One of the biggest reasons staff are disengaged and leave organisations is because they feel undervalued and under appreciated.

Managers that portray that they’re knowledgable on everything rarely are. If a manager can’t take input from others in the team, it’s a sign of arrogance and insecurity – neither of which are good for a work environment.

Good managers understand that staff input helps to bring another perspective to the table, and ask for staff input even if it isn’t always necessary. This helps to cover all bases, and make staff feel like they’re a part of the business (and that their opinion and insight matters).

This isn’t to say managers should be chasing staff for everything that’s done, but where relevant, if something affects staff, or they play a role in it, it’s worth getting their input.

What to do to turn it around:

Having your team run through personality and skills tests will show them their strengths and weaknesses. If the manager is open to it, it will hopefully mean they’ll appreciate that others have strengths in areas that they don’t and be more open to input from others.

If managers persist at being arrogant, give them challenging work to help them see their shortfalls. If you do this, make sure you don’t criticise them, but encourage them by showing how having input from others would have helped.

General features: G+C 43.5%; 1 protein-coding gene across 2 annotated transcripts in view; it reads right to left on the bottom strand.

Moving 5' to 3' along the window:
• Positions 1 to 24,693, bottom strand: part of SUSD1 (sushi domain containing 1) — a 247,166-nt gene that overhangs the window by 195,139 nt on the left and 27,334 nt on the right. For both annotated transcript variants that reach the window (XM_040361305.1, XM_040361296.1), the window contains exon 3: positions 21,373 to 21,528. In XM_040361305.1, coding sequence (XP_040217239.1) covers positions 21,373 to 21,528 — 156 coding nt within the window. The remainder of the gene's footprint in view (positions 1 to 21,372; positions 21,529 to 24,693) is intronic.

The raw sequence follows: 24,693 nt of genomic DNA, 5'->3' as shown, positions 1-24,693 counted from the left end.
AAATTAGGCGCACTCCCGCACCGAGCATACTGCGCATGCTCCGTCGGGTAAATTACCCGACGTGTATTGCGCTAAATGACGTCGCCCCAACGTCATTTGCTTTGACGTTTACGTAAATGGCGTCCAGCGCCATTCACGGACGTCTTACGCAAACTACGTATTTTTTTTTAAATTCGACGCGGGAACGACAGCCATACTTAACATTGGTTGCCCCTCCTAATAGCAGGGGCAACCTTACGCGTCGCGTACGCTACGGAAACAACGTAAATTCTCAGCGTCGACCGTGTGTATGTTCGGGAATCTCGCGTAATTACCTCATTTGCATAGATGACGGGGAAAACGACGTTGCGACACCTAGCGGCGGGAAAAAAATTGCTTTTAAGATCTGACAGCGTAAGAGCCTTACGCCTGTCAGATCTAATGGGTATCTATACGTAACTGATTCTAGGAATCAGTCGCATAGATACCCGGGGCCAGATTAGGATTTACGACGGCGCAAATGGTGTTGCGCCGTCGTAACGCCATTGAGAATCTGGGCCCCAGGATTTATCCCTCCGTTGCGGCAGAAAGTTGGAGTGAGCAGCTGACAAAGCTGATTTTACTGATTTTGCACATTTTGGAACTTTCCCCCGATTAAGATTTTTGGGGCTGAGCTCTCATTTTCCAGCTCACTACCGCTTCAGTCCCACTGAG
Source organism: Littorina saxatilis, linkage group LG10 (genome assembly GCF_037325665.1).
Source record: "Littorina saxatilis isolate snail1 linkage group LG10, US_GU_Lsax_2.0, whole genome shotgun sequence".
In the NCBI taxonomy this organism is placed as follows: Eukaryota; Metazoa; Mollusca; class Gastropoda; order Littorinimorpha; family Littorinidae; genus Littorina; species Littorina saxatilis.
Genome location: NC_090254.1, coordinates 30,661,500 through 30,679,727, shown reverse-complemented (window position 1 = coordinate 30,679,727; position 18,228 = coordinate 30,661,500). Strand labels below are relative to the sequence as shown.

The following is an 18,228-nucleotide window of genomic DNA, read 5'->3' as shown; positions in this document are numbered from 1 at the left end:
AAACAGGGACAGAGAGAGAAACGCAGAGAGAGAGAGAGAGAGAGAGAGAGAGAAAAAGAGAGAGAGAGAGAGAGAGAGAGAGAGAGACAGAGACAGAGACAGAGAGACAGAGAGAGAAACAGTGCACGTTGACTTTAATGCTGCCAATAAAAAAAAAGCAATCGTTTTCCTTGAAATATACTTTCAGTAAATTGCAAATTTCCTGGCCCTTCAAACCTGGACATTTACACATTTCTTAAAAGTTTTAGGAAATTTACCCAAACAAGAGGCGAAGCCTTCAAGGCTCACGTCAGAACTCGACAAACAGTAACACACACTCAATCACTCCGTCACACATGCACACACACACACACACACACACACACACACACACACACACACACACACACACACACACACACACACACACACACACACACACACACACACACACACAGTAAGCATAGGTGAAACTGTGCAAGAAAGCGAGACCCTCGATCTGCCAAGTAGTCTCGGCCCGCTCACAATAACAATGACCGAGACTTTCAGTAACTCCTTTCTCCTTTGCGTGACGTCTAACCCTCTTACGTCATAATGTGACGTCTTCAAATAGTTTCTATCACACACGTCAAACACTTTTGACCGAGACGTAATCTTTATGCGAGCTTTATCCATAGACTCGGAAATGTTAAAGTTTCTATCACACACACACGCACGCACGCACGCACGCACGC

#9 Managing numbers, not people

 

It’s important that your managers have strong business acumen, but if your managers can’t see that people do the work to improve the numbers, then they’re likely to run the business into the ground.

Managers that focus too heavily on numbers without seeing the big picture will often make decisions that affect unmeasurable areas of the company such as culture and morale of staff. This might look good on paper initially, but it can have a significant effect on the company over the long term.

What to do to turn it around:

As Sir Richard Branson put it

“Put your staff first, customers second and shareholders third.”

Make sure your managers value the people around them, and make decisions to help staff do their job better and be more engaged.

It’s important to keep track of expenses and ensuring you’re getting value for money, but hitting targets should be done through encouraging staff and problem solving, rather than harassing and squeezing numbers on a spreadsheet.

 

#10 Managing both directions

 

Middle managers often get criticised for managing both directions (both staff and executives). While there will always be a degree of management in both directions to ensure a good workflow, there are managers who will manipulate situations and filter information to favour themselves, at the detriment of others and the business as a whole.

This is toxic to a business and can costs businesses either large sums of money, lost staff, or a bad reputation with customers.

What to do to turn it around:

If this is significant problem, it can be difficult to turn it around. The best method of dealing with it is to try and ensure it doesn’t happen in the first place.

Make sure you’re getting clear and accurate information from managers. Speak with other managers and staff privately to ensure business is running as it should and relayed information is correct.

In severe cases, the offending manager needs to be put on strict notice. In most cases they will improve, but if the situation is dire and they’ve breached company policy and procedures, consider terminating them.